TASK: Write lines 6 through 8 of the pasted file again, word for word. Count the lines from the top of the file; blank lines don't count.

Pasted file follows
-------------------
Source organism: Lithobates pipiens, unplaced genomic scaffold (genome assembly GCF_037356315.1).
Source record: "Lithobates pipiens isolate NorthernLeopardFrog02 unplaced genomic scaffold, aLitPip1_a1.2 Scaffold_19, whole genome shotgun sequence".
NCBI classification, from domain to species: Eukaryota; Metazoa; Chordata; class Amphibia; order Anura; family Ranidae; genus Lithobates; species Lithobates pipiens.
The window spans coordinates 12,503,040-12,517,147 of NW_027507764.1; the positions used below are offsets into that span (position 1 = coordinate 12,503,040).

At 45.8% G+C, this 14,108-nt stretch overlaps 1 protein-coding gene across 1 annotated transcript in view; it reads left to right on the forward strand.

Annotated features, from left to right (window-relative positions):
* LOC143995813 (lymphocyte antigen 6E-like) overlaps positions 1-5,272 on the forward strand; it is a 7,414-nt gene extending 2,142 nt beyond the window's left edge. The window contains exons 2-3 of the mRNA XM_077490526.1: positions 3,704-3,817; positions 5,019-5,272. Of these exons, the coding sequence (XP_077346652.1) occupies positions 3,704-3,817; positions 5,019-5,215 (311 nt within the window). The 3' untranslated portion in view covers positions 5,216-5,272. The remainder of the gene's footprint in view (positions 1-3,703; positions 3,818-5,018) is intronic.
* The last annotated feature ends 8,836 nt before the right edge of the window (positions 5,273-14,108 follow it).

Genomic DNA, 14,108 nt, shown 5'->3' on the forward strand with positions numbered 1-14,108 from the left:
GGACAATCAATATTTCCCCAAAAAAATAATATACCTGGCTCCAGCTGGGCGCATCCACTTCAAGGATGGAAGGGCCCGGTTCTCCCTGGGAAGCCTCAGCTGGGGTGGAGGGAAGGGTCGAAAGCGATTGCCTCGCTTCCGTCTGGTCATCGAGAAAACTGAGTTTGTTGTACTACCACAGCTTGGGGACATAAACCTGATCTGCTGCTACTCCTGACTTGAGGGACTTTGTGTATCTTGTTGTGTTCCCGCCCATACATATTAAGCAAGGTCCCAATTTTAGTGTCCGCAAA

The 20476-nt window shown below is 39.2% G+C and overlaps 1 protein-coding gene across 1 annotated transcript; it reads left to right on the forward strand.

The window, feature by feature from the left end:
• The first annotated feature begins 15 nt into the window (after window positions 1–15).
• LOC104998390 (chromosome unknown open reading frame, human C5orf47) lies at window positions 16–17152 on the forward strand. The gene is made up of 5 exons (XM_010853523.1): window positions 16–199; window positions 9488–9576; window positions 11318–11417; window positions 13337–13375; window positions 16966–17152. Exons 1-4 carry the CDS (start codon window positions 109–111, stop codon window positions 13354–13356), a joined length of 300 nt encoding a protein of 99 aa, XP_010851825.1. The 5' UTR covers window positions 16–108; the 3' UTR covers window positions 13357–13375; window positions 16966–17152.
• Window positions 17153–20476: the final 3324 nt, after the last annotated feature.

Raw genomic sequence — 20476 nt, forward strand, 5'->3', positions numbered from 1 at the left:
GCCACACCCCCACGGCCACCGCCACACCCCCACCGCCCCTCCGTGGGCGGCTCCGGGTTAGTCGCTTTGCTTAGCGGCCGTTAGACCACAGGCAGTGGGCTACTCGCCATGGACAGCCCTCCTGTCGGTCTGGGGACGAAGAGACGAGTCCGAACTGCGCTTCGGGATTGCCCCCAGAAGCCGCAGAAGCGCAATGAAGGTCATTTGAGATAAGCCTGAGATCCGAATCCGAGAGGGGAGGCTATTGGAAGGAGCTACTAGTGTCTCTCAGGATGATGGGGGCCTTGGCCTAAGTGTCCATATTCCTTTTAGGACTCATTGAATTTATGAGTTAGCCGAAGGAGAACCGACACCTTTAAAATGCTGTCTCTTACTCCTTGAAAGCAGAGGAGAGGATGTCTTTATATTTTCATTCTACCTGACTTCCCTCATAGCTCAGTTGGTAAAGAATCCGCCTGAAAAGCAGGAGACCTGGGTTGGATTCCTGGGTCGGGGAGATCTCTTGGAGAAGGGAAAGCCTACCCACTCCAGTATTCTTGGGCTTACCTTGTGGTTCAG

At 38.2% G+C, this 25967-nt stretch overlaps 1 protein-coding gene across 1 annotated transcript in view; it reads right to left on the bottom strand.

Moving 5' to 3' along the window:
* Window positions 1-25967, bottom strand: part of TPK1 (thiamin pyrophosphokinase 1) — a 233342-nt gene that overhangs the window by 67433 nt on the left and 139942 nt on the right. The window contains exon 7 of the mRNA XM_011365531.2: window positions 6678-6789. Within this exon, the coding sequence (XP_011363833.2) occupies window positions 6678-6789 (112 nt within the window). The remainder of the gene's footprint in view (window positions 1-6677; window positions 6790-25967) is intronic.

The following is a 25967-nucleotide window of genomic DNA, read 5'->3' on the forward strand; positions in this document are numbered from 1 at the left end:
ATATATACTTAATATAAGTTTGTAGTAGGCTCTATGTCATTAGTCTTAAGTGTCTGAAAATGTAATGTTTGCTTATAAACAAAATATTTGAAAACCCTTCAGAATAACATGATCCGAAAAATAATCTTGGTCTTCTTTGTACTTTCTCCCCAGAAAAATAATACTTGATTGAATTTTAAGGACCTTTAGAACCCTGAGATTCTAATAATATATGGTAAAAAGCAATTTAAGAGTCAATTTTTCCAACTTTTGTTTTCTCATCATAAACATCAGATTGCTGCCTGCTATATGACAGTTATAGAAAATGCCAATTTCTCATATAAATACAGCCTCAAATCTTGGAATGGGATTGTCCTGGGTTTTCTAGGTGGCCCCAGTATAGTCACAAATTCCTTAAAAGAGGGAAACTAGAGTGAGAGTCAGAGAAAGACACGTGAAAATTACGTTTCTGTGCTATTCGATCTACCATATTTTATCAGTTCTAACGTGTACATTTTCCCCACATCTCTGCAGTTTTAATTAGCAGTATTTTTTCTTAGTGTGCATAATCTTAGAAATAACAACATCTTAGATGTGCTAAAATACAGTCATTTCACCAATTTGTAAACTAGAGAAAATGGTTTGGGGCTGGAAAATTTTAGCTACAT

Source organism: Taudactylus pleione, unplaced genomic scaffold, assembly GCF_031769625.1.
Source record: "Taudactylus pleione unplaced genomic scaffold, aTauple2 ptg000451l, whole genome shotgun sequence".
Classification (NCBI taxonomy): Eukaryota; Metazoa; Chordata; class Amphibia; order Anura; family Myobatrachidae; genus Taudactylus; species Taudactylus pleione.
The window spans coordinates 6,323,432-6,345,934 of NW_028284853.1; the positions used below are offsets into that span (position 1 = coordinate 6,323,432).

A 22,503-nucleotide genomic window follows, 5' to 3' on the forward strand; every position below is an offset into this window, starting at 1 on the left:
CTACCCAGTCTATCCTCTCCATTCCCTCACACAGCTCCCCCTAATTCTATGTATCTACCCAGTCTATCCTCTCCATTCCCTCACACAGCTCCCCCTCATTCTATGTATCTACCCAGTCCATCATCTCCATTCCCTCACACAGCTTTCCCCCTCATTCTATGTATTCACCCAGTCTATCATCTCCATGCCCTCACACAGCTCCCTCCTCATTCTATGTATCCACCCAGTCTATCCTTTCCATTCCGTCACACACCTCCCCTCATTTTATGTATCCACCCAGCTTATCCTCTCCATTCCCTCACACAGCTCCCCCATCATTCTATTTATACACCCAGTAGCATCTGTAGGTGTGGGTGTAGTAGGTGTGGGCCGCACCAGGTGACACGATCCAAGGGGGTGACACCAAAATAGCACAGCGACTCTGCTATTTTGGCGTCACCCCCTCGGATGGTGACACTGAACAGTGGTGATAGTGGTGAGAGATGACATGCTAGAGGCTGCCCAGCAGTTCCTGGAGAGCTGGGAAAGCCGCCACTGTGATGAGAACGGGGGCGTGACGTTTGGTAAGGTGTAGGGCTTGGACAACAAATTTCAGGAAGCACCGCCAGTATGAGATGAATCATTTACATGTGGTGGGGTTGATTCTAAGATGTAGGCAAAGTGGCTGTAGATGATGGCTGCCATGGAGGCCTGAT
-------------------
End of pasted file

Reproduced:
Annotated features, from left to right (window-relative positions):
* LOC143995813 (lymphocyte antigen 6E-like) overlaps positions 1-5,272 on the forward strand; it is a 7,414-nt gene extending 2,142 nt beyond the window's left edge. The window contains exons 2-3 of the mRNA XM_077490526.1: positions 3,704-3,817; positions 5,019-5,272. Of these exons, the coding sequence (XP_077346652.1) occupies positions 3,704-3,817; positions 5,019-5,215 (311 nt within the window). The 3' untranslated portion in view covers positions 5,216-5,272. The remainder of the gene's footprint in view (positions 1-3,703; positions 3,818-5,018) is intronic.
* The last annotated feature ends 8,836 nt before the right edge of the window (positions 5,273-14,108 follow it).